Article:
By Lori Montgomery and Paul Kane
Washington Post Staff Writers
Friday, January 16, 2009
The Senate voted yesterday to release the second half of the Treasury's hugely unpopular initiative to stabilize the fragile U.S. financial system, granting President-elect Barack Obama virtually unfettered authority to spend $350 billion to revive sluggish credit markets and help millions of homeowners avoid foreclosure.
Within hours, the Treasury Department announced it would tap those funds to launch a dramatic new bailout of Bank of America that involves investing billions more in the company and guaranteeing $118 billion in troubled assets. [See story, page D1.]
With the financial crisis threatening anew to further depress the economy, the Democratic Congress was moving rapidly to give Obama the tools he has requested to try to ease the effects of a recession that many economists predict will be the deepest, longest and most dangerous since the Great Depression. Before yesterday's Senate vote, House leaders unveiled an $825 billion package of tax cuts and new spending directed at Obama's goal of saving or creating more than three million jobs over the next two years. [See story on page A9.]
Top Obama officials say both initiatives are critical to turning the economy around: The spending package seeks to stimulate spending by showering cash on consumers, local governments and businesses. The bailout program, meanwhile, attempts to forestall trouble in the financial system, where risky lending practices helped spark the recession in the first place.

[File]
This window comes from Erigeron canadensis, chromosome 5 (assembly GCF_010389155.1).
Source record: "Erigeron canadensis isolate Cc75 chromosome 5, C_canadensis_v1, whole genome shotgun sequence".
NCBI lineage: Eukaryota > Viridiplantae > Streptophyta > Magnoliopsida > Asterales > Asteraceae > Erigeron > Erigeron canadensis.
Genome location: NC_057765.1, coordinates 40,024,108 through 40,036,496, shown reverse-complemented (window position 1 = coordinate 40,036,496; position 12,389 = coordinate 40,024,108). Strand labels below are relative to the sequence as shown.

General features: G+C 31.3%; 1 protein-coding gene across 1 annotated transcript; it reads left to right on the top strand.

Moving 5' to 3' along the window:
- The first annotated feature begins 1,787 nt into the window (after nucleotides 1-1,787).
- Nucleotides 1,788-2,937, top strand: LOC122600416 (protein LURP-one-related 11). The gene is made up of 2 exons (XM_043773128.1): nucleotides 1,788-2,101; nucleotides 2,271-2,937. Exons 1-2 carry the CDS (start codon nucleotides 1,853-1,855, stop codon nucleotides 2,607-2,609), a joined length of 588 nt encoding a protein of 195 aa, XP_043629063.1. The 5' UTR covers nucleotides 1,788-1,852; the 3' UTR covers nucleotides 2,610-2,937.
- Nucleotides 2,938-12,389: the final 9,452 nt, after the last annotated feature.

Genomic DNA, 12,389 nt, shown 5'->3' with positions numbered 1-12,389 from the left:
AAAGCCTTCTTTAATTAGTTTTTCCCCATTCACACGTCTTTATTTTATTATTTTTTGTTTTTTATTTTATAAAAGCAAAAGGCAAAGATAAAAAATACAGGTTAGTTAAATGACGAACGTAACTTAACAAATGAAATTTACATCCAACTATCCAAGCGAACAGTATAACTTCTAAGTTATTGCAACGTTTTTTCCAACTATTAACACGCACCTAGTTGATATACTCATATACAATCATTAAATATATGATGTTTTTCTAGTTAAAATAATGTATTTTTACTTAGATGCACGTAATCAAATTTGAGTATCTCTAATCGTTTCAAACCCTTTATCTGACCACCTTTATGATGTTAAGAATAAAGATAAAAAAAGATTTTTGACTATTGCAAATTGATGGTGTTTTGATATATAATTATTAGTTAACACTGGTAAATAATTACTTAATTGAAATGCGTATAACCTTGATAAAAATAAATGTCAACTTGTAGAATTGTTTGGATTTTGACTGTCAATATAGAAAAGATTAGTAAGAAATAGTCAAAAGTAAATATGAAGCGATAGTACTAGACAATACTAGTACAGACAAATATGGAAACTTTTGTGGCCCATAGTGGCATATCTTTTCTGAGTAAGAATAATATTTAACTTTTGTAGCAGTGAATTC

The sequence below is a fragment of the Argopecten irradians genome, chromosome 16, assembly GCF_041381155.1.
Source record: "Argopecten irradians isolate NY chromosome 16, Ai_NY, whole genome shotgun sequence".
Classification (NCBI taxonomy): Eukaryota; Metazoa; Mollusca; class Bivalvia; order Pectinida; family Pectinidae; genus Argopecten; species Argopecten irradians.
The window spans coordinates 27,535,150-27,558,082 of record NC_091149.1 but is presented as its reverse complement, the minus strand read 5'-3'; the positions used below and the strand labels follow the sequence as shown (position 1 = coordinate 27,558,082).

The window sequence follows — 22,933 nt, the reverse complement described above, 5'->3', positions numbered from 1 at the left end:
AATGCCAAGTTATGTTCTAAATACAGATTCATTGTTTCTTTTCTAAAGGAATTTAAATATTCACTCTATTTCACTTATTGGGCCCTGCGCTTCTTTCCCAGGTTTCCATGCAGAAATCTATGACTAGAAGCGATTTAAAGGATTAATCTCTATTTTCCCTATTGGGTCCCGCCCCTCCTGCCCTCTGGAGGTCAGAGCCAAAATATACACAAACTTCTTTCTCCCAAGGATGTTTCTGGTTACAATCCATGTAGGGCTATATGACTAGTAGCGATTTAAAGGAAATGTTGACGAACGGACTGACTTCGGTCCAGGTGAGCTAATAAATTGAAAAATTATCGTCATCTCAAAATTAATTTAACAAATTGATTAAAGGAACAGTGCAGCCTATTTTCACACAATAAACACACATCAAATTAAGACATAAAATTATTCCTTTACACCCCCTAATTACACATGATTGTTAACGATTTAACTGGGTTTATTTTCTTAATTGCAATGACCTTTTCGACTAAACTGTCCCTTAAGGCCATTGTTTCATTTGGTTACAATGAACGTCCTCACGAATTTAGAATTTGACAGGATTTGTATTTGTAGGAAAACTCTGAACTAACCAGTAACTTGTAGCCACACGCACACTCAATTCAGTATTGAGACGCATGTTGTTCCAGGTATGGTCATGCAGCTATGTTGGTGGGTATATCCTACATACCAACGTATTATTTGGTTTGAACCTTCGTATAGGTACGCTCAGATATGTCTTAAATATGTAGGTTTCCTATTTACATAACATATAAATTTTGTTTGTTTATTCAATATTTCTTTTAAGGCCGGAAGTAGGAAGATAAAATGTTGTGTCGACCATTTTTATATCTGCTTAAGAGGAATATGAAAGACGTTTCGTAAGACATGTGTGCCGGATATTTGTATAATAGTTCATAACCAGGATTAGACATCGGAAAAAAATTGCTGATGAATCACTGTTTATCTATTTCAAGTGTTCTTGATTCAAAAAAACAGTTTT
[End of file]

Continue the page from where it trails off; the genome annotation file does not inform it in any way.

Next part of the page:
In an interview with Washington Post reporters and editors, Obama stressed the "rickety nature" of the financial system.
"We can't just spend our way out of the problem. At some point credit has to flow effectively," he said. He added that "banks now are fully caught up in a downward spiral where they have now affected the real economy, the real economy is now affecting their balance sheets. And so we're going to have to intelligently and strategically infuse some additional capital into the financial system."
Obama praised lawmakers for their quick response to the crisis and thanked senators for helping him score an important victory in the first test of his administration's ability to forge consensus. The Senate voted 52 to 42 to defeat a resolution that would have blocked the second installment of the $700 billion financial rescue program, guaranteeing that the money will flow to the Treasury soon after Obama takes office Tuesday.
The House may vote on a similar measure next week, but its defeat in the Senate makes that effort largely symbolic.
Obama acknowledged that it "wasn't an easy vote" for many senators "because of the frustration so many of us share" over how the Bush administration managed the first half of the rescue fund, known as the Troubled Asset Relief Program, or TARP.
"Restoring the economy requires that we maintain the flow of credit to families and businesses," Obama said in a statement. "So I'm gratified that a majority of the U.S. Senate, both Democrats and Republicans, voted today to give me the authority to implement the rest of the financial rescue plan in a new and responsible way."
Lawmakers, pressured by the Bush administration to approve the rescue in October amid warnings of an imminent global financial meltdown, have been furious about the program's implementation -- along with many of their constituents. By one count, Sen. Sam Brownback (R-Kan.) said his office had received 44 calls in favor of the program and 2,000 calls against. "Kansans were hot and mad and upset and strongly opposed," he said during yesterday's debate.